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Star Wars Prequels The Military Technology Science

Peter Kuran:Visual Effects Artist and Atomic Bomb Archivist 37

Lasrick links to this interview with Peter Kuran, an animator of the original Star Wars and legendary visual effects artist, writing If you saw the recent remake of Godzilla, you saw stock footage from Atom Central, known on YouTube as 'the atomic bomb channel.' Atom Central is the brainchild of Kuran, who among his many talents is an expert on archival films of the atmospheric testing era of 1945 to 1963. Combining his film restoration and photography expertise with his interest in nuclear history, he has also produced and directed five documentaries. He is currently working with Lawrence Livermore and Los Alamos National Laboratories to preserve and catalog images from the bomb-testing era, and to produce a technical handbook that will help people understand these images and the techniques used to create them.
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Peter Kuran:Visual Effects Artist and Atomic Bomb Archivist

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  • I didn't know the U.S. exploded bombs in space, why?
    • Re: Nukes in Space (Score:4, Interesting)

      by Anonymous Coward on Saturday October 25, 2014 @03:16AM (#48227901)

      Investigation of EMP effects, originally. Multiple effects (asymmetric compton scattering, plasma burst distorting earth magnetic field) would generate an EMP but it wasn't clear exactly how strong it would be; Tests with single devices high over the south pacific disrupting Hawaii confirmed that the EMP from even a low yield weapon would be utterly catastrophic. There was also early interest in nuclear explosive propulsion (c.f. Project Orion) and understanding the behavior of nukes in space was a prerequisite. Also consider the use of nuclear weapons in space to attack satellites, in an era when getting the missile within a few miles was the best that could reasonably be promised; Their behavior in low orbit needed to be known.

      Fortunately for civilization, nobody was ever abysmally stupid enough to start a nuclear war so all the space nukes were thankfully for nought.

      • Just because the US and USSR/Russia got rid of some of their nukes doesn't mean they don't still have plenty. Not to mention the other members of the nuclear club, which now includes the DPRK and possibly Iran.

        So there's still at least some hope for a fiery Armageddon, for those folks who hope for one.

      • Fortunately for civilization, nobody was ever abysmally stupid enough to start a nuclear war so all the space nukes were thankfully for nought.

        Don't worry, Pakistan wont let us down.

    • by Greyfox ( 87712 )
      Because we fucking well could. We had a shiny new toy and we wanted to play with it. The things we were learning were supposed to usher in a brave new future and in our arrogance we thought we understood and control them. "Oh! It's perfectly safe to explode one of these things in the Van Allen Belt! After all, it's Clean, Atomic, Energy!" That little mess in the pacific pretty much put an end to our fun and games, though. We told the people involved in all that it was safe. A lot of them died of cancer. Oh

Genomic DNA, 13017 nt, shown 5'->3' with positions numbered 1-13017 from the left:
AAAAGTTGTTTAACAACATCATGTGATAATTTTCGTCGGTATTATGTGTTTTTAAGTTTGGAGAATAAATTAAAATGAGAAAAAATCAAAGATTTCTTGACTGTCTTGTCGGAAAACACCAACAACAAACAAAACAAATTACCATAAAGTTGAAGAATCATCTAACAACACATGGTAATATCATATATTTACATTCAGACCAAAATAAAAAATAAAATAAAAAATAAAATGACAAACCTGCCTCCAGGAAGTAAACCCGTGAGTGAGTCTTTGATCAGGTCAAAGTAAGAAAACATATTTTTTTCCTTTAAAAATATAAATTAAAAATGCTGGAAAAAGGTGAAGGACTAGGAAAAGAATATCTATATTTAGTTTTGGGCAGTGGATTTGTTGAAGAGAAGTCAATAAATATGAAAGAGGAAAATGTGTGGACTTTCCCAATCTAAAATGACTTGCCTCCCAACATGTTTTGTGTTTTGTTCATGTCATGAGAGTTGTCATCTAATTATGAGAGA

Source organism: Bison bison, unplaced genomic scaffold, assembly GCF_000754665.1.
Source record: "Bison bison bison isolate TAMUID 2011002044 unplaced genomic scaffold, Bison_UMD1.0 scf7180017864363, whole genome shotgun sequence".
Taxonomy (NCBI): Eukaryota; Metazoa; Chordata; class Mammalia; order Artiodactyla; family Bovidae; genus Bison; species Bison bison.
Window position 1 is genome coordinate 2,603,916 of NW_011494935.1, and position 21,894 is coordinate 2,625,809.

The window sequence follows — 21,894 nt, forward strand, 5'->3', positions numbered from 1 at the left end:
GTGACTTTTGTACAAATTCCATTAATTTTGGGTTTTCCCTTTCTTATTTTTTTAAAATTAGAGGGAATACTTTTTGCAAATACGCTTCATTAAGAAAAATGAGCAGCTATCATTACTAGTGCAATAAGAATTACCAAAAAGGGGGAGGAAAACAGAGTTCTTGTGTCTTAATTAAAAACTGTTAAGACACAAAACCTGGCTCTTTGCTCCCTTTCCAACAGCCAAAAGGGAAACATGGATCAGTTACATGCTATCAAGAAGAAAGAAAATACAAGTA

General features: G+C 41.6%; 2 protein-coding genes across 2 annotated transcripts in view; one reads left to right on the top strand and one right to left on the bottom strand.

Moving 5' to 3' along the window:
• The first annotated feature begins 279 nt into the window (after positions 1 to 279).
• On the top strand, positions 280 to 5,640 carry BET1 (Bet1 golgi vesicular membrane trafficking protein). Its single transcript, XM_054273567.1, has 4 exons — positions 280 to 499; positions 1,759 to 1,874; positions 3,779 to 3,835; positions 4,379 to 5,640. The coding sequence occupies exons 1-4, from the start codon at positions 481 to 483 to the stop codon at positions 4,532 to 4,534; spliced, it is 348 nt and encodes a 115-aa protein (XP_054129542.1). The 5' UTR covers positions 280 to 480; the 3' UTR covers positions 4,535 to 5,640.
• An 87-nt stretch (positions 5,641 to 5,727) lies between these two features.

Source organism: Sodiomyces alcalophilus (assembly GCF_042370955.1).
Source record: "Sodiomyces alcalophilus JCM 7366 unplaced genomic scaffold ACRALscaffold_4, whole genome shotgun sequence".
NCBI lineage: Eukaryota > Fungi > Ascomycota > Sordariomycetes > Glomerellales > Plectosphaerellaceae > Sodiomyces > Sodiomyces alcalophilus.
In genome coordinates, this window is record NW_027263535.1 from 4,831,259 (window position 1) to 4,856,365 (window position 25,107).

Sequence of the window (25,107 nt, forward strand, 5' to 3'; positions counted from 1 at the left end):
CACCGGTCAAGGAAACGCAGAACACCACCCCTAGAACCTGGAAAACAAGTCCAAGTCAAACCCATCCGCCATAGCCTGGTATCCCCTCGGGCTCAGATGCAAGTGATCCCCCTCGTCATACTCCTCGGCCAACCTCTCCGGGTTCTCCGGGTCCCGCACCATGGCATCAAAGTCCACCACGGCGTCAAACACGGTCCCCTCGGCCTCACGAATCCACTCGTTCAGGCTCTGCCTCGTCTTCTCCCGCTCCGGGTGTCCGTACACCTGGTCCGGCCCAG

• Re: (Score:2, Redundant)

        From Wikipedia:

        The demon core was a 6.2-kilogram (14 lb; 1 st), 3.5-inch-diameter (89 mm) subcritical mass of plutonium which went briefly critical in two separate accidents at the Los Alamos laboratory in 1945 and 1946. Each incident resulted in the acute radiation poisoning and subsequent death of a scientist. After these incidents the spherical plutonium pit was referred to as the "demon core."

        The demon core was used in the first atomic bomb test to be conducted after World War II, five weeks after t

    • There were reasons to pursue such programs, although at least one fortunately never worked. There was a US "Star Wars" missile defense program involving fission bomb triggered X-Ray lasers. I'm afraid the design was quite useless for defense, the tracking system would have had to be much better than anything currently available. The design would also be completely useless as defense technologies, since they can't reach lower trajectory weapons such as drones or cruise missiles, and the larger missiles can u

  • I've recently went through quite a bit of footage of nuclear bomb tests. This started due to working on a slideshow regarding the bombing of Hiroshima, for YouTube which is here: http://www.youtube.com/watch?v... [youtube.com] It's set to the song/poem "I Come And Stand At Every Door", which is about Hiroshima and the larger picture of nuclear war. If you're into poetry or folk music, or just want to see before & after pictures of a bomb blast, you can click.
  • Mushroom cloud, that is

    *ducks*

  • by NormalVisual ( 565491 ) on Saturday October 25, 2014 @12:28PM (#48229475)
    I'm still impressed by the extremely fast photos taken of early nuclear tests - so fast that they show the guy wires on the test towers being vaporized [wikipedia.org]. I think it's way cool that we had the technology to take those photos way back in the 1940s.
  • There's a whole field of opportunity for this guy: restoration of footage from Nagasaki and or Hiroshima years and years since.
    Destruction, deformities, and a host of other de-ities.

  • I've been studying the history of rocketry and nuclear science for years and never did I come across this YouTube channel before, thank you! The Starfish Prime video is particularly amazing, but then they all are.

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